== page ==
Samuel's criminal history reflects the lack of economic opportunity available to black men in the early to mid-20th century. They can continue to follow the rules of the plantation, as Lucas does, or they can turn themselves to other enterprises, many of which are illegal. The legal options aren't open to Samuel. In "The Fire and the Hearth" Lucas resorts to breaking the law and distilling whiskey to supplement his income. Samuel in "Go Down, Moses" responds to oppression by breaking other laws that lead to his expulsion from his home and his eventual death.
Race relations in Jefferson may seem somewhat improved in this story, at least according to characters' actions. Gavin Stevens and Mr. Wilmoth afford Mollie a level of respect not seen in earlier stories and in earlier times. In "The Fire and the Hearth," Zack Edmonds feels entitled to the younger Mollie's body. In that same story, Roth Edmonds rejects the only mother and brother he has ever known because their races are different. Even in Mollie's old age, Roth breaks her heart by expelling Samuel from the plantation instead of offering him assistance—echoing the misunderstanding between white men and black men visible in "Pantaloon in Black." It's easy to imagine Roth Edmonds offering Samuel the same absence of empathy the sheriff's deputy offers Rider in the earlier story. In the only way she can understand what has happened, Roth Edmonds's actions cause Molly to blame him, individually, not the Chicago police, for Samuel's death. Referring to the hymn "Go Down, Moses," she chants, "Roth Edmonds sold my Benjamin. Sold him in Egypt. Pharaoh got him."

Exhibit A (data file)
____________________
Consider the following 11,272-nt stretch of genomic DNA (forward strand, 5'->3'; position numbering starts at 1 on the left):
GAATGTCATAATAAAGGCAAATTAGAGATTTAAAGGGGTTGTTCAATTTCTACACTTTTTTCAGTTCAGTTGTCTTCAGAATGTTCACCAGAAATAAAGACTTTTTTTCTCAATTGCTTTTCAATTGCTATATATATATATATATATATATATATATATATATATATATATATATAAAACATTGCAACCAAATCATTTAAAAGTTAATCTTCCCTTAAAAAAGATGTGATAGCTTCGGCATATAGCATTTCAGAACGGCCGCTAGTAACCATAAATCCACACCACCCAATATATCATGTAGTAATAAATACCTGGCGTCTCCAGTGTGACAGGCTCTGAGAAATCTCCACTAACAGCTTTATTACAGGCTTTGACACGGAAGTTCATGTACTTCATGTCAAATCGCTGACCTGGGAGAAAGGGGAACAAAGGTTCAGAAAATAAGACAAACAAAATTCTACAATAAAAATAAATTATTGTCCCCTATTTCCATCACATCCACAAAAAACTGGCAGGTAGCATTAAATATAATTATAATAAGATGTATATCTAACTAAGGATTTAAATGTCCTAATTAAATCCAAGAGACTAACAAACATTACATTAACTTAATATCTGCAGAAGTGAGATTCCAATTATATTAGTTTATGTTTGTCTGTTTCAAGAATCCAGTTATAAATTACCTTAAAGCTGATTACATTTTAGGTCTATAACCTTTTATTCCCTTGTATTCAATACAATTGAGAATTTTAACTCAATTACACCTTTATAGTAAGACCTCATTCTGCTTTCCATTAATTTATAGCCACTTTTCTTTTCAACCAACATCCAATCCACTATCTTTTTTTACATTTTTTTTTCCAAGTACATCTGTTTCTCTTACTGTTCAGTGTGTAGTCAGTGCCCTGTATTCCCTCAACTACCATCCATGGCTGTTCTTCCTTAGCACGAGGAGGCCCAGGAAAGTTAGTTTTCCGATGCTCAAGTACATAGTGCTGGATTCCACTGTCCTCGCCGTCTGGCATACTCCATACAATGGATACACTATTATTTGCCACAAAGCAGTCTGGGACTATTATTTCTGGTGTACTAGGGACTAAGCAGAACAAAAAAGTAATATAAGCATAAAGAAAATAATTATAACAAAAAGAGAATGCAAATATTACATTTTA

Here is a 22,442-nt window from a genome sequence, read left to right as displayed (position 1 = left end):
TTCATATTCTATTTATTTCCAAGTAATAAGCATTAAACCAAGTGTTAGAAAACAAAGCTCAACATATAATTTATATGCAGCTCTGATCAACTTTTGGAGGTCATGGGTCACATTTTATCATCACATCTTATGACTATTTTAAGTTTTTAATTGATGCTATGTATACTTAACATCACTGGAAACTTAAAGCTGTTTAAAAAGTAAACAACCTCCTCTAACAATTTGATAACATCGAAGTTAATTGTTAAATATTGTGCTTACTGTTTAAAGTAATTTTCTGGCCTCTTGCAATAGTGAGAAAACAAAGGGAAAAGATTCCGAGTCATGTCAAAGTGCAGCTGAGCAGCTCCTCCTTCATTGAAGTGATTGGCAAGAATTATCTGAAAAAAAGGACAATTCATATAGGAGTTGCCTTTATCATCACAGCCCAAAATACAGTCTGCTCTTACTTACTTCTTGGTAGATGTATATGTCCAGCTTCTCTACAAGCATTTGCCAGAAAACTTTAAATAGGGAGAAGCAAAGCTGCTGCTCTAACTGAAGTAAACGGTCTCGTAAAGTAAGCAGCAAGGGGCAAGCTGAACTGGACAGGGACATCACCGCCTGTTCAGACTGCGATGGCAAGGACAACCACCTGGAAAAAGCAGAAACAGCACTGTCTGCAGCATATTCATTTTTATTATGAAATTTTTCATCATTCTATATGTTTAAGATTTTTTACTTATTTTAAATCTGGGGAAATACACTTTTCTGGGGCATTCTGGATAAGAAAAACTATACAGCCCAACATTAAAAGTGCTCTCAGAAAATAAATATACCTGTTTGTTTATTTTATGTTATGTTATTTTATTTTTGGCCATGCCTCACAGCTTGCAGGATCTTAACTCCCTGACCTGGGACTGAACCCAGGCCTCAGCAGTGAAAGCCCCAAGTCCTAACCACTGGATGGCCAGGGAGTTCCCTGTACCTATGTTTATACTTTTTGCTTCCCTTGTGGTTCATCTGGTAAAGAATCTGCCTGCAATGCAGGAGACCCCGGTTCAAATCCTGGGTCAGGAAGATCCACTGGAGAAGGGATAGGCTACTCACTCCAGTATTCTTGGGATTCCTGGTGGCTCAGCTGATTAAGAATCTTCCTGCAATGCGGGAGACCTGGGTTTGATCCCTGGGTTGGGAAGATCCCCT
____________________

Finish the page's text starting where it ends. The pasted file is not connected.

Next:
Gavin Stevens, in contrast, goes to extraordinary lengths to help Mollie in her time of need, lying about the cost of the funeral because he knows her family can't afford the send-off they want for Samuel. Nor does he sit in judgment of Samuel's crimes. On the contrary he concerns himself only with keeping the truth from Mollie about Samuel's crimes and execution. He doesn't even know Mollie, but he wants to spare her unnecessary pain if he can. Although his actions may be considered paternalistic, they are nonetheless very well meaning. Once Samuel has received in death the respect he never got in life, Mollie feels no shame or pain about his past. She seems to know the details aren't good but doesn't care once Samuel is home. For his part Stevens instinctively understands Mollie's desire to honor her grandson. Whatever opinions he has about Samuel, Stevens never speaks of them in detail, even in private. The changes coming to Jefferson's society are small and slow, but Stevens's and Wilmoth's actions represent evidence of evolution in progress, a small redemption of the curse Isaac McCaslin refers to in "The Bear."